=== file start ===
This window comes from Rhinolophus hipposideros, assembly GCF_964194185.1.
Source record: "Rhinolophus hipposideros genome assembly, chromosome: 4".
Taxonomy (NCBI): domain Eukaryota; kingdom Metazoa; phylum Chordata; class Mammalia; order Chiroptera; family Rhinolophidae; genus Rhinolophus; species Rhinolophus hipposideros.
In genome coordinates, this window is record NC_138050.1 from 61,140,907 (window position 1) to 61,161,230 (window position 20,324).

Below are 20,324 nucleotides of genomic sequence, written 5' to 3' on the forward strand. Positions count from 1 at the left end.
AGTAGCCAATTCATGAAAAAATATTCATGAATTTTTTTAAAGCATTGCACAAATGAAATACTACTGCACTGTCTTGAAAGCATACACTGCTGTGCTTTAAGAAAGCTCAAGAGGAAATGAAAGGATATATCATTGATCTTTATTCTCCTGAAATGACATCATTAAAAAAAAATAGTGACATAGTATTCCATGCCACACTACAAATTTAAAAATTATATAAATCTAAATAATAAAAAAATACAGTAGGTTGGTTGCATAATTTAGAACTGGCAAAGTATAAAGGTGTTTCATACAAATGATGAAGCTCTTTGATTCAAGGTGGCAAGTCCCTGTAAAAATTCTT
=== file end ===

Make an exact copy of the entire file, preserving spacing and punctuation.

This window comes from Rhinolophus hipposideros, assembly GCF_964194185.1.
Source record: "Rhinolophus hipposideros genome assembly, chromosome: 4".
Taxonomy (NCBI): domain Eukaryota; kingdom Metazoa; phylum Chordata; class Mammalia; order Chiroptera; family Rhinolophidae; genus Rhinolophus; species Rhinolophus hipposideros.
In genome coordinates, this window is record NC_138050.1 from 61,140,907 (window position 1) to 61,161,230 (window position 20,324).

Below are 20,324 nucleotides of genomic sequence, written 5' to 3' on the forward strand. Positions count from 1 at the left end.
AGTAGCCAATTCATGAAAAAATATTCATGAATTTTTTTAAAGCATTGCACAAATGAAATACTACTGCACTGTCTTGAAAGCATACACTGCTGTGCTTTAAGAAAGCTCAAGAGGAAATGAAAGGATATATCATTGATCTTTATTCTCCTGAAATGACATCATTAAAAAAAAATAGTGACATAGTATTCCATGCCACACTACAAATTTAAAAATTATATAAATCTAAATAATAAAAAAATACAGTAGGTTGGTTGCATAATTTAGAACTGGCAAAGTATAAAGGTGTTTCATACAAATGATGAAGCTCTTTGATTCAAGGTGGCAAGTCCCTGTAAAAATTCTT